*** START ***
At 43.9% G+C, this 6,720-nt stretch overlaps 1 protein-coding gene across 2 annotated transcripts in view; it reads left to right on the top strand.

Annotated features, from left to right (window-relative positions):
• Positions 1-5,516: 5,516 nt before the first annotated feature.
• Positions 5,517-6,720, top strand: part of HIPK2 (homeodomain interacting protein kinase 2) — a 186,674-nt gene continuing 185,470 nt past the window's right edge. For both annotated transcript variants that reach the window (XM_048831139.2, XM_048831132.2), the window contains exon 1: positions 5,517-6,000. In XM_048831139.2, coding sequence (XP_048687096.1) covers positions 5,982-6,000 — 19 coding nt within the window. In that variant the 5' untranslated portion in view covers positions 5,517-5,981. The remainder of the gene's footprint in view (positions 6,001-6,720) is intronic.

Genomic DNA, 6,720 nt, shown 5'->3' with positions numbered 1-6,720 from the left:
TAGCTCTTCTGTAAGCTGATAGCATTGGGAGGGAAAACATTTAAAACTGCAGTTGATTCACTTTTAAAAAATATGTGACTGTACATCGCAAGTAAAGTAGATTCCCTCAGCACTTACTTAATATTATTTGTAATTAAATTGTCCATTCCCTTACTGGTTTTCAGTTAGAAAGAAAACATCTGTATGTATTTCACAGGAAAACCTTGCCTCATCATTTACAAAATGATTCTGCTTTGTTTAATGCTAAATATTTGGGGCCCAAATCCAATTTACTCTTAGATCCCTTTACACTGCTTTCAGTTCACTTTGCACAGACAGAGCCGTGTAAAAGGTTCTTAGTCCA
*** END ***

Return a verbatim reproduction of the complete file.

At 43.9% G+C, this 6,720-nt stretch overlaps 1 protein-coding gene across 2 annotated transcripts in view; it reads left to right on the top strand.

Annotated features, from left to right (window-relative positions):
• Positions 1-5,516: 5,516 nt before the first annotated feature.
• Positions 5,517-6,720, top strand: part of HIPK2 (homeodomain interacting protein kinase 2) — a 186,674-nt gene continuing 185,470 nt past the window's right edge. For both annotated transcript variants that reach the window (XM_048831139.2, XM_048831132.2), the window contains exon 1: positions 5,517-6,000. In XM_048831139.2, coding sequence (XP_048687096.1) covers positions 5,982-6,000 — 19 coding nt within the window. In that variant the 5' untranslated portion in view covers positions 5,517-5,981. The remainder of the gene's footprint in view (positions 6,001-6,720) is intronic.

Genomic DNA, 6,720 nt, shown 5'->3' with positions numbered 1-6,720 from the left:
TAGCTCTTCTGTAAGCTGATAGCATTGGGAGGGAAAACATTTAAAACTGCAGTTGATTCACTTTTAAAAAATATGTGACTGTACATCGCAAGTAAAGTAGATTCCCTCAGCACTTACTTAATATTATTTGTAATTAAATTGTCCATTCCCTTACTGGTTTTCAGTTAGAAAGAAAACATCTGTATGTATTTCACAGGAAAACCTTGCCTCATCATTTACAAAATGATTCTGCTTTGTTTAATGCTAAATATTTGGGGCCCAAATCCAATTTACTCTTAGATCCCTTTACACTGCTTTCAGTTCACTTTGCACAGACAGAGCCGTGTAAAAGGTTCTTAGTCCA